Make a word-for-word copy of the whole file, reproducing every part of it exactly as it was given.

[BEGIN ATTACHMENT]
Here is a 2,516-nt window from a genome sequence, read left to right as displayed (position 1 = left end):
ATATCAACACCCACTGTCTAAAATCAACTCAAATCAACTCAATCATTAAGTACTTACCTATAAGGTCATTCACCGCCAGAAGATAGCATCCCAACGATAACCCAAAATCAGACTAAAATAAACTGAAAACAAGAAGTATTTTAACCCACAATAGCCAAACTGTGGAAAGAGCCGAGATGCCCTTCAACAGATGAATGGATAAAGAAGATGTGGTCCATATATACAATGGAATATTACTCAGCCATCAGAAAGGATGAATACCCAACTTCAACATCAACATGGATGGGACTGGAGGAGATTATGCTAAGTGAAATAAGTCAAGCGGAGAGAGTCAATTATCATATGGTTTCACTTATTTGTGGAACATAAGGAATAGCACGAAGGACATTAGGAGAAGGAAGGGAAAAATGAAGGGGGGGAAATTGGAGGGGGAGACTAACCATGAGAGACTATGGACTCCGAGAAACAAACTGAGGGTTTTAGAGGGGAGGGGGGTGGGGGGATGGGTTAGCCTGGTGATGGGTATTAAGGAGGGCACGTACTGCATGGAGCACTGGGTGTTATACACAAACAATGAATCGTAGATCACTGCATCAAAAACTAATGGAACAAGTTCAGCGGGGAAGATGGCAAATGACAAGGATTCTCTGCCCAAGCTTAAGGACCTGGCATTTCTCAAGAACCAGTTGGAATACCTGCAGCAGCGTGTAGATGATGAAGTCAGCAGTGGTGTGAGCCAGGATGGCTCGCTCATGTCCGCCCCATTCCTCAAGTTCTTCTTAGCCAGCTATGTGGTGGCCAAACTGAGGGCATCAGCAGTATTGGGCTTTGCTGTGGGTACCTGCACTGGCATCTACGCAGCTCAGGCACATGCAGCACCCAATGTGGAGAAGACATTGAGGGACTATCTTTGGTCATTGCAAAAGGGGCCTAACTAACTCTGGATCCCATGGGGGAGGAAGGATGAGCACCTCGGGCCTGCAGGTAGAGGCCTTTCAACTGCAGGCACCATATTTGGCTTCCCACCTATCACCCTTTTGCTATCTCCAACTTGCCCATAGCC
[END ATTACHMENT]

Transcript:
Here is a 2,516-nt window from a genome sequence, read left to right as displayed (position 1 = left end):
ATATCAACACCCACTGTCTAAAATCAACTCAAATCAACTCAATCATTAAGTACTTACCTATAAGGTCATTCACCGCCAGAAGATAGCATCCCAACGATAACCCAAAATCAGACTAAAATAAACTGAAAACAAGAAGTATTTTAACCCACAATAGCCAAACTGTGGAAAGAGCCGAGATGCCCTTCAACAGATGAATGGATAAAGAAGATGTGGTCCATATATACAATGGAATATTACTCAGCCATCAGAAAGGATGAATACCCAACTTCAACATCAACATGGATGGGACTGGAGGAGATTATGCTAAGTGAAATAAGTCAAGCGGAGAGAGTCAATTATCATATGGTTTCACTTATTTGTGGAACATAAGGAATAGCACGAAGGACATTAGGAGAAGGAAGGGAAAAATGAAGGGGGGGAAATTGGAGGGGGAGACTAACCATGAGAGACTATGGACTCCGAGAAACAAACTGAGGGTTTTAGAGGGGAGGGGGGTGGGGGGATGGGTTAGCCTGGTGATGGGTATTAAGGAGGGCACGTACTGCATGGAGCACTGGGTGTTATACACAAACAATGAATCGTAGATCACTGCATCAAAAACTAATGGAACAAGTTCAGCGGGGAAGATGGCAAATGACAAGGATTCTCTGCCCAAGCTTAAGGACCTGGCATTTCTCAAGAACCAGTTGGAATACCTGCAGCAGCGTGTAGATGATGAAGTCAGCAGTGGTGTGAGCCAGGATGGCTCGCTCATGTCCGCCCCATTCCTCAAGTTCTTCTTAGCCAGCTATGTGGTGGCCAAACTGAGGGCATCAGCAGTATTGGGCTTTGCTGTGGGTACCTGCACTGGCATCTACGCAGCTCAGGCACATGCAGCACCCAATGTGGAGAAGACATTGAGGGACTATCTTTGGTCATTGCAAAAGGGGCCTAACTAACTCTGGATCCCATGGGGGAGGAAGGATGAGCACCTCGGGCCTGCAGGTAGAGGCCTTTCAACTGCAGGCACCATATTTGGCTTCCCACCTATCACCCTTTTGCTATCTCCAACTTGCCCATAGCC